At the Igrejas Caeiro’s House-Museum: sound, listening, and body
Anyone driving up from the center of Caxias, towards Alto do Lagoal, on a narrow but busy road, flanked by houses described as “luxury” or “prestigious” by real estate agents, will have a problem imagining the precarious, unpaved road that, at the end of the 1950s, connected this town in Oeiras with the new residents who settled there. A long, steep road, traveled daily by carts, bicycles, and vans that supplied wealthy families like the one of Francisco Igrejas Caeiro (1917-2012) and Irene Velez (1914-2014), who have lived on top of that privileged hill overlooking the Tejo River since 1959.
The Igrejas Caeiro residence, inaugurated in 1959, started to be built in 1957, on three very generous plots of land. The architect, Francisco Keil do Amaral, needed the space, view, and framing that could extend the friend-client’s house into a privileged outdoor space that might expand the modernist lines and fluidity that had been designed for it, out of doors. The press comes to know the new home of the popular man of radio, theater, and cinema. They called it a “Hollywood-style villa”.
On the skyline, only Tejo River and the distant, unpopulated landscape of a south side that still had no bridge. The bridge, which before being named in honour of liberty day, celebrated the dictator who ordered its construction, would only begin to be built in 1962. Igrejas Caeiro saw it being built before his eyes, from his balcony and garden. The building colossus, in a city much emptier of people and houses than it is today, would make an echo coming from that promontory. But before the sound of infernal machines, of concrete and steel, coming from a narrowing river, the sound space in which Igrejas Caeiro moves is inhabited by what nature makes audible, the noise of one car or another that could have it, plus the commuter symphony brought by sailors and their transport, especially in the morning. In times of dictatorship, even in open houses – and Igrejas Caeiro’s, for his personal characteristics and oppositionist ideology, was – the volume and freedom of men’s voices are proportional to social inequalities. The formality and deference between those who serve and those who are served are quieter than the voices that are born, live and, from early on, coexist with freedom. Freedom is also the freedom of what is said and the thickness of the sound that comes out of one’s mouth. Without strict volume control and with speeches that go beyond the service entrance, freedom is grounded with another sound matrix, by definition in stereo, with room for noise and dissonance. Very different from the institutional order of the 1950s and 1960s, which thrived on silence, encouraged secrecy, and proudly cultivated interdicts.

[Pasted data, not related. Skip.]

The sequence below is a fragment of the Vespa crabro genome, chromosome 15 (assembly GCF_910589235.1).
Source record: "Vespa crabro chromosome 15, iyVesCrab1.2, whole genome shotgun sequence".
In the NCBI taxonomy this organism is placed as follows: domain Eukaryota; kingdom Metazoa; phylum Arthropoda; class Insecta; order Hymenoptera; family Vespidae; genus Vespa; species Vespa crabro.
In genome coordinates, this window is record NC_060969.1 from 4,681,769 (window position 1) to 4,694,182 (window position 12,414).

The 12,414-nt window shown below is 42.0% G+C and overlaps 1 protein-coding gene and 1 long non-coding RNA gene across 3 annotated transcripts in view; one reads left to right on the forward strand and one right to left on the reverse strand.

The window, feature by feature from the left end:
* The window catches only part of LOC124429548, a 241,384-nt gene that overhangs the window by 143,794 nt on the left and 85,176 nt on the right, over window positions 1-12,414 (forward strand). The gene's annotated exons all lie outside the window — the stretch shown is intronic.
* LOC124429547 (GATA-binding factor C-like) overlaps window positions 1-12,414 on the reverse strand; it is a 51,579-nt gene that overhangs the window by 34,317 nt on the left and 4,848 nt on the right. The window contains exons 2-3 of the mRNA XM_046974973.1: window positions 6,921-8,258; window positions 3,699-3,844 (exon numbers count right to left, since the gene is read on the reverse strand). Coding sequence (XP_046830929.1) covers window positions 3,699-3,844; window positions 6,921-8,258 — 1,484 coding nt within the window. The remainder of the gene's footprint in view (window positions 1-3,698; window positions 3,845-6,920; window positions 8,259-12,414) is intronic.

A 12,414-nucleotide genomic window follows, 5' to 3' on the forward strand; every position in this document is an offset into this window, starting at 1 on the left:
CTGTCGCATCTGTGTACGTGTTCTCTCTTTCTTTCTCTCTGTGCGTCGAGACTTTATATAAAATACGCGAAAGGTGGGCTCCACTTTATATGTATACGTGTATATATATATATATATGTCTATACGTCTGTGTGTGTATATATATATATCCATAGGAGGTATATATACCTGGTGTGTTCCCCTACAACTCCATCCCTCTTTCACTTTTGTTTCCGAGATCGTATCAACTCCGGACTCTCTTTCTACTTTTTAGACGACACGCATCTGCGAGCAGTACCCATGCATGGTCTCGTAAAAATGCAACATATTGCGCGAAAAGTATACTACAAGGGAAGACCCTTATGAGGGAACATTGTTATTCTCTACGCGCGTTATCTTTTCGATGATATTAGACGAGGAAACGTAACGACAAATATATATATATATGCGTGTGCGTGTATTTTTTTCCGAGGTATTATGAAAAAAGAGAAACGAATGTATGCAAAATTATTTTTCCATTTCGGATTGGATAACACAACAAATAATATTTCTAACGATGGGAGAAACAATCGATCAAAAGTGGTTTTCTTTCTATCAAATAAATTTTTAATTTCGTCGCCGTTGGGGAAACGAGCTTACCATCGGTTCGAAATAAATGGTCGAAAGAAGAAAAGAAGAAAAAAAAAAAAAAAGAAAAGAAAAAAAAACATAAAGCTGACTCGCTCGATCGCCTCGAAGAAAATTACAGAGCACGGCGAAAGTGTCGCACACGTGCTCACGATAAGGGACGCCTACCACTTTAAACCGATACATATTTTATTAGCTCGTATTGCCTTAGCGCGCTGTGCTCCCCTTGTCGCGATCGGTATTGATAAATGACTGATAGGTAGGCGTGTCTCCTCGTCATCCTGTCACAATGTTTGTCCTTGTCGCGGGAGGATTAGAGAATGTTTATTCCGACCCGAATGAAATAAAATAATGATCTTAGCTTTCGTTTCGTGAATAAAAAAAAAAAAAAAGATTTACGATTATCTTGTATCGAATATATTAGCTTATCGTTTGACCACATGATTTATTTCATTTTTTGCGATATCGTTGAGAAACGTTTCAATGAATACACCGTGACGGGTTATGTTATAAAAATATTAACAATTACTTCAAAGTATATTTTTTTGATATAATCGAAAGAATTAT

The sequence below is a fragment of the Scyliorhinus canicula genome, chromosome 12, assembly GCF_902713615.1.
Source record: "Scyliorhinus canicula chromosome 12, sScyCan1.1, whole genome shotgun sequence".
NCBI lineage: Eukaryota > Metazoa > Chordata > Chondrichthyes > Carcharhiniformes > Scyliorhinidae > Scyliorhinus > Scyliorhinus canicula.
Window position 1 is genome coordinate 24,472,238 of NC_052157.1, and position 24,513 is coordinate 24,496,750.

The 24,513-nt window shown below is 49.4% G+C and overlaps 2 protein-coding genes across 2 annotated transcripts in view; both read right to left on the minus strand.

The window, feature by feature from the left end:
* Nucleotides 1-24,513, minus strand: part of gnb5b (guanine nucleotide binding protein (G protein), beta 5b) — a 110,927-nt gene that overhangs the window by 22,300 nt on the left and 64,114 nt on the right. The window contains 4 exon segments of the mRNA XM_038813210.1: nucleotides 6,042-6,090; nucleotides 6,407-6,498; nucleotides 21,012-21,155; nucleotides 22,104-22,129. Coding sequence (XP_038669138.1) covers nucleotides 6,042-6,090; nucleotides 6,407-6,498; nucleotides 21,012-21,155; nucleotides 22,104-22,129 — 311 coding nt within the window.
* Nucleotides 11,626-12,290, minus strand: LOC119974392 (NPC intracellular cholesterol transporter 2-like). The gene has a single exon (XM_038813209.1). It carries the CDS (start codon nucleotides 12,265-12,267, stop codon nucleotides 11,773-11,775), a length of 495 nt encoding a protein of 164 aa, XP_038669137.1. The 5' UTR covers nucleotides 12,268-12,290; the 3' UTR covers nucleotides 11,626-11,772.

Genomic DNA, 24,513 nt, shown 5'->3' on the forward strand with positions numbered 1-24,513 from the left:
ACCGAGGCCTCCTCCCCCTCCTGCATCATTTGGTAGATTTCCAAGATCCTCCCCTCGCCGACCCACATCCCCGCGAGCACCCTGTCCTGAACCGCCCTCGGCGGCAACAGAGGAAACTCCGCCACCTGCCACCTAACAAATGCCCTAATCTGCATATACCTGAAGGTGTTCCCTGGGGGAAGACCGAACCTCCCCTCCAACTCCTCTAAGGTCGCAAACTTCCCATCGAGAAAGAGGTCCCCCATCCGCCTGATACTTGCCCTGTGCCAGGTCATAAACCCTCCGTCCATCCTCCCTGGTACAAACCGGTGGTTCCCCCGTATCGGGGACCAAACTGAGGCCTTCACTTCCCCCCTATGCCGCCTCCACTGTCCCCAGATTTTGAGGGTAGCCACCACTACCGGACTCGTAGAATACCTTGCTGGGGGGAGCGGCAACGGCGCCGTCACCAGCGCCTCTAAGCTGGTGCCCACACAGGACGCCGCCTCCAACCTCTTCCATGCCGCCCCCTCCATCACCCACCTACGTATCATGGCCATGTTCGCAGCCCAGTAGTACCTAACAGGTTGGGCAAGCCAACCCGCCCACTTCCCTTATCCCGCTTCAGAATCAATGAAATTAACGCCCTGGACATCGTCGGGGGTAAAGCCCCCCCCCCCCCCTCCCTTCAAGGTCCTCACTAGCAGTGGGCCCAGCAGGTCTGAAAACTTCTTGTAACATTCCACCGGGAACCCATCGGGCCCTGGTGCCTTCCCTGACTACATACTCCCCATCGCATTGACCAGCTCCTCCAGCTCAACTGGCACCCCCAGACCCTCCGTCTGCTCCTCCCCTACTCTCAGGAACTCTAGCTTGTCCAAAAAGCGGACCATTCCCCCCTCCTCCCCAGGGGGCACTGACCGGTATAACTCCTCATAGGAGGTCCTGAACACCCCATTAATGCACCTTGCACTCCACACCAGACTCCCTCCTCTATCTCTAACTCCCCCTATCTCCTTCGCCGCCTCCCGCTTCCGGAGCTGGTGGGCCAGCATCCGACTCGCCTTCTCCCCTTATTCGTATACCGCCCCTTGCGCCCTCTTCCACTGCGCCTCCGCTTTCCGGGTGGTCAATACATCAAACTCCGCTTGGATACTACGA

The tours I am currently conducting to this house, donated by Francisco Igrejas Caeiro to the Fundação Marquês de Pombal to become a home museum and a space for public use, benefit from a triad of variables to which we feel called as soon as we enter: the space (the house and its surroundings), time (the time experienced outside, which is faster, and the time in the house, which is more extended) and the body (that of the building that surrounds us and our own).